Access to health care for older persons in the United States: personal, structural, and neighborhood characteristics

J Aging Health. 2001 Aug;13(3):329-54. doi: 10.1177/089826430101300302.


Objective: To determine the contributions of personal, structural, and neighborhood characteristics to differential access to health care for older persons in the United States.

Methods: This study used the 1994 National Health Interview Survey, ages 65 and older (n = 12,341), 1990 census block group data, and data on health professional shortage areas. Logistic regression was used to model the probability of problems accessing care.

Results: The likelihood of access problems increased sharply with decreasing gradients of family income and for those lacking private health care insurance. Rural areas and poor areas were at a disadvantage in accessing care, whereas residents of neighborhoods that were homogeneous in ancestral heritage appeared better able to access care.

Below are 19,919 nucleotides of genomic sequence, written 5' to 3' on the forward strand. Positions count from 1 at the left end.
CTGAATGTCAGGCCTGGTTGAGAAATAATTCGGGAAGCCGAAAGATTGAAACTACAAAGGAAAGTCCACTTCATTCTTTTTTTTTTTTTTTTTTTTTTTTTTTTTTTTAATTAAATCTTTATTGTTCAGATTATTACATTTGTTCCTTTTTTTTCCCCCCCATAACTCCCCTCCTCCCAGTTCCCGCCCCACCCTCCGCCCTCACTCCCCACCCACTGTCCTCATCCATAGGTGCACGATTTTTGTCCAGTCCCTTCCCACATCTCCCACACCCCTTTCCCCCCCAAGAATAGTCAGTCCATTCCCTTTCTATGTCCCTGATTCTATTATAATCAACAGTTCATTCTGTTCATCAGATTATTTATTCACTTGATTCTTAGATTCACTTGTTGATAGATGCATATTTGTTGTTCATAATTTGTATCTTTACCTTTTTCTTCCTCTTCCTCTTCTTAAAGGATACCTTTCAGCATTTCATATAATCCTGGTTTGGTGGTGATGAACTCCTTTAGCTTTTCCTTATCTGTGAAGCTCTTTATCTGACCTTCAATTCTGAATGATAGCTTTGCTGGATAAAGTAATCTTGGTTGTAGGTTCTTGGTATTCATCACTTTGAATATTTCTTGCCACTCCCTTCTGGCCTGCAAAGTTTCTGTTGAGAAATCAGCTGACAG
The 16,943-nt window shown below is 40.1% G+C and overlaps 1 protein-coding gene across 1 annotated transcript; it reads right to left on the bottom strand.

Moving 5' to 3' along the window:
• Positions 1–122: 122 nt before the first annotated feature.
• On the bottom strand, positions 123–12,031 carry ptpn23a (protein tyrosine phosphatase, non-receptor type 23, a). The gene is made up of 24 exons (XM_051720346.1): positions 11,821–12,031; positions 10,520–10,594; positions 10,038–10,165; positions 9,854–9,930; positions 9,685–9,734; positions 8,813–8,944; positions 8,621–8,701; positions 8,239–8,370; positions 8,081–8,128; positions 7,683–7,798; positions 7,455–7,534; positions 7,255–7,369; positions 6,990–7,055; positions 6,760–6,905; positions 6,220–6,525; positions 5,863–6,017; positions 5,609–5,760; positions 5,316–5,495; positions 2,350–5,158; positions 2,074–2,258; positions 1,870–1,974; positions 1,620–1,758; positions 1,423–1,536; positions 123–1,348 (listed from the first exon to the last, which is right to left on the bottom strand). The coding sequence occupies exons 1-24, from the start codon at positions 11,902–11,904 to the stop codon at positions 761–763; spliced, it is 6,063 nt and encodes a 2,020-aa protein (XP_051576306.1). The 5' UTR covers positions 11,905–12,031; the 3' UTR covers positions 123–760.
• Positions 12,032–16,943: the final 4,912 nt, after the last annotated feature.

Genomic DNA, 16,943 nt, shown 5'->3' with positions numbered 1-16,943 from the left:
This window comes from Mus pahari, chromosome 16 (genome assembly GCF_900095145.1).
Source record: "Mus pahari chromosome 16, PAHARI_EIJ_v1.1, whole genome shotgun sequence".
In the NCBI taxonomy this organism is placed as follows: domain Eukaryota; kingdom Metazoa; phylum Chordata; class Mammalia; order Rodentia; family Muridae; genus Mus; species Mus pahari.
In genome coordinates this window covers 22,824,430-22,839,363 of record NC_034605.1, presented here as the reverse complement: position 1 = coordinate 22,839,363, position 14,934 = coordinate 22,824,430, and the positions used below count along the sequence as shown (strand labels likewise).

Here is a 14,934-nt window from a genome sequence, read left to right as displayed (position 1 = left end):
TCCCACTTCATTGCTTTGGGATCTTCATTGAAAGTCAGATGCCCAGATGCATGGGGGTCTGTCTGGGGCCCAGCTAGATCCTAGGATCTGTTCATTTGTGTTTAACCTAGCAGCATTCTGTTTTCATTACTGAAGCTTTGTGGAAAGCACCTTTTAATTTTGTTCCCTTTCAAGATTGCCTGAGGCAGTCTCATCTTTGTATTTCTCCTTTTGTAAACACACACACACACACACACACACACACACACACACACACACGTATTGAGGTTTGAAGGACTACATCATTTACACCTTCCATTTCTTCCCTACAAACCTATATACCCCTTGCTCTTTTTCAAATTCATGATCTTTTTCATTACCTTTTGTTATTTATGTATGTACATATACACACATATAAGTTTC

Discussion: Considering the high association between neighborhood and personal characteristics, it is notable that any neighborhood effects remained after combining them with personal effects.

MeSH terms

  • Aged*
  • Ethnic Groups*
  • Health Services Accessibility*
  • Humans
  • Income
  • Medically Uninsured
  • Models, Theoretical*
  • Poverty
  • Residence Characteristics*
  • Rural Population
  • Social Support
  • Socioeconomic Factors
  • United States